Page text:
Planting soybeans into rye, round two
In northwestern Minnesota, Robin Brekken, Lee and Noreen Thomas and other organic farmers are working to perfect a system for no-till planting soybeans into a standing rye cover. Despite ongoing unpredictable weather, the strategy continues to show promise.

By Deborah A. Hyk

November 23, 2004: Can rye benefit organic crops and soil? A University of Minnesota project is uncovering a complicated answer to that question. The study is researching the practice of planting soybeans into cover crops of winter rye. The rye is intended to keep nutrients in the soil, along with moisture to aid germination. Last year, NewFarm.org detailed the experiences of Robin Brekken of Crookston, Minn., who planted soybeans into rye even before he joined the study.

Brekken appreciates the value of flaming to control weeds. Yet he finds that the region’s wet springs coupled with the high labor requirements of flaming make it a difficult weed-suppression technique. With 1,200 of his 3,000 acres in soybeans each year, he was in search of another plan.

Farms at a glance
Robin Brekken

So he turned to rye to minimize weeds. Although this is the second season of the university's rye/soybean study, it’s Brekken's fifth planting his soybeans into rye covers.

He's faced some challenges along the way. The rye itself was the first challenge, because Brekken needed to learn how to manage the residue before he could successfully establish the soybean crop in the same field. In his first year working with the system, tilling out the rye resulted in root clumps that left an undesirable seedbed for the soybeans. Plus, weed control was inconsistent. Yet Brekken has the ability to adapt and to think on his feet. He always finds a way to work with the rye and thus make the rye work for him.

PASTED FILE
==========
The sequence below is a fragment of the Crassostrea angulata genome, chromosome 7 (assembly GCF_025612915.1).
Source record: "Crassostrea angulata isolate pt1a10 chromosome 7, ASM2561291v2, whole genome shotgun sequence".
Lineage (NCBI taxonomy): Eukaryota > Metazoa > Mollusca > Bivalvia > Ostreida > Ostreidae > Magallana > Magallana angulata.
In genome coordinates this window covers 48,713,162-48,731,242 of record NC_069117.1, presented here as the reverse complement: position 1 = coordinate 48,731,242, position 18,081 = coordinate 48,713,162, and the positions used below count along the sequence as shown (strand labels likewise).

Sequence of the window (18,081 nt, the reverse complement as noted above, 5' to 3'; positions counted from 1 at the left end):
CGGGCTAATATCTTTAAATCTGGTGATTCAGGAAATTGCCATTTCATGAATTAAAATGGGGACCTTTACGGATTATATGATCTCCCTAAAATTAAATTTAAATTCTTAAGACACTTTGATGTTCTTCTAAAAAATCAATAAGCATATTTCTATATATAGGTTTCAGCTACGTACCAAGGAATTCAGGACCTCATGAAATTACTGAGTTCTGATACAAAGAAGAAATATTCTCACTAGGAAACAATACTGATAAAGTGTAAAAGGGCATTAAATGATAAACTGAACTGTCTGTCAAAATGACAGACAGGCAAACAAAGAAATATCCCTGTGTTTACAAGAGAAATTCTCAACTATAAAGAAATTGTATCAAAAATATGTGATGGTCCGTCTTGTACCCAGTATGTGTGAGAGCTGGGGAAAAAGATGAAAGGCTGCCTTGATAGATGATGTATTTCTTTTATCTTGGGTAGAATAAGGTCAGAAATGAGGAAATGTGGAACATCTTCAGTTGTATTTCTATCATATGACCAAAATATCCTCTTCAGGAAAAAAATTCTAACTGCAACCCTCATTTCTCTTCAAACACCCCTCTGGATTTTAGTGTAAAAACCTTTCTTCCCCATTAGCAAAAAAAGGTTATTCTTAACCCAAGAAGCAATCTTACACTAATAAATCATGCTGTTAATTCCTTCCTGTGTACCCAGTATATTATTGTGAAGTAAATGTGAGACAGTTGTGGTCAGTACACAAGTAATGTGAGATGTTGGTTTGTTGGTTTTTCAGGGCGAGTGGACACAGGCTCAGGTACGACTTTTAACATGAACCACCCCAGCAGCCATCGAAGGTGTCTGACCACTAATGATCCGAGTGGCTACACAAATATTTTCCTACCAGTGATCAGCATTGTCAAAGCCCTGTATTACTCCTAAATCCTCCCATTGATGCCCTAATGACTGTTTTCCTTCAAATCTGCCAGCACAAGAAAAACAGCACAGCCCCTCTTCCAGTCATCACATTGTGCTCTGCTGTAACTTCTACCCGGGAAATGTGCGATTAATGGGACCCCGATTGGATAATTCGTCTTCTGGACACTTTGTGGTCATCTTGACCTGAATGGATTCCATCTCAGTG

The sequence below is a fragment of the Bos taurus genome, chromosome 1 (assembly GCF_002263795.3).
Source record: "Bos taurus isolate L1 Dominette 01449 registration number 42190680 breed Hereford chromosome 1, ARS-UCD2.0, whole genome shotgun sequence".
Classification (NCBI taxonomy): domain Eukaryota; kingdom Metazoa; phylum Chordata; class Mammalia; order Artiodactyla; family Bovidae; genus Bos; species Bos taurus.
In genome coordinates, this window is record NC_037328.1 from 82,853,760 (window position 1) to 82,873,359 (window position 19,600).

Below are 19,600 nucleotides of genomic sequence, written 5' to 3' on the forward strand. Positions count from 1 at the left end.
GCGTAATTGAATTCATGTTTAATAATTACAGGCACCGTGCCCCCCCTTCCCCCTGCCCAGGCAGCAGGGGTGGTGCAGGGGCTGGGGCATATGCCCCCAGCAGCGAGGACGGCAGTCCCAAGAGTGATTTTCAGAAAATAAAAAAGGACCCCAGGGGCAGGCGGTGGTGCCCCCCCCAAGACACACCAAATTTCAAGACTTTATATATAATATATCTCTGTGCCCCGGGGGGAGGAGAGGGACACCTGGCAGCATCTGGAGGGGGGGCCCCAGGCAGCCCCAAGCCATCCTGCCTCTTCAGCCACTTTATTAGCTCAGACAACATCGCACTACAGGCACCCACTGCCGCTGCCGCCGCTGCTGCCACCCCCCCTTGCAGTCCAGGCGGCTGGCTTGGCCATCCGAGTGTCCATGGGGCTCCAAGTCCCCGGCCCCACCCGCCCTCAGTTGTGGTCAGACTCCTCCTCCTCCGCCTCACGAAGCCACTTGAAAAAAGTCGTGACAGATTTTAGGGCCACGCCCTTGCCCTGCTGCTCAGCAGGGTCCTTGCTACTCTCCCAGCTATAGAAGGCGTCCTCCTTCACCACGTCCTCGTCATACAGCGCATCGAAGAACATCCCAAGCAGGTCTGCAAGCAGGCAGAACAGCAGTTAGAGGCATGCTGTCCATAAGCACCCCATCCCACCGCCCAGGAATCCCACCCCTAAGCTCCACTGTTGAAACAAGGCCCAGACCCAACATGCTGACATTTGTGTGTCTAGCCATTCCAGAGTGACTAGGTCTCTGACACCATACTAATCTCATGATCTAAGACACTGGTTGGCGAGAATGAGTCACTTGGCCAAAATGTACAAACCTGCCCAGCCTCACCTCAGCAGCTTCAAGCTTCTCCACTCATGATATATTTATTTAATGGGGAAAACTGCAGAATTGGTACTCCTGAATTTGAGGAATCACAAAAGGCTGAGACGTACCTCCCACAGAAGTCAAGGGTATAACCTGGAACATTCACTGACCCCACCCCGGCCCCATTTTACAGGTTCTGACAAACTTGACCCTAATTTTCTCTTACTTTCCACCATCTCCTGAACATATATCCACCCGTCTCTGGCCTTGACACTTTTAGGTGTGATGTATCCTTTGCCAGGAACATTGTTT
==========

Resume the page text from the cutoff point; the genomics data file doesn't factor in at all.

In his second year, he opted to use an SDX Case IH drill to either no-till drill the beans into rye that had been shredded, or drilling into the standing rye and then shredding afterward.

The rye planted for last summer’s soybean crop was broadcast on October 1, 2002, and never emerged till spring due to a cool wet fall. There was a lack of competition in the spring, so weeds emerged with the rye. Obviously, this presented yet another challenge. So Brekken decided to run his heavy Brandt harrow through the fields, which eliminated most of the weeds while leaving the majority of the rye in place.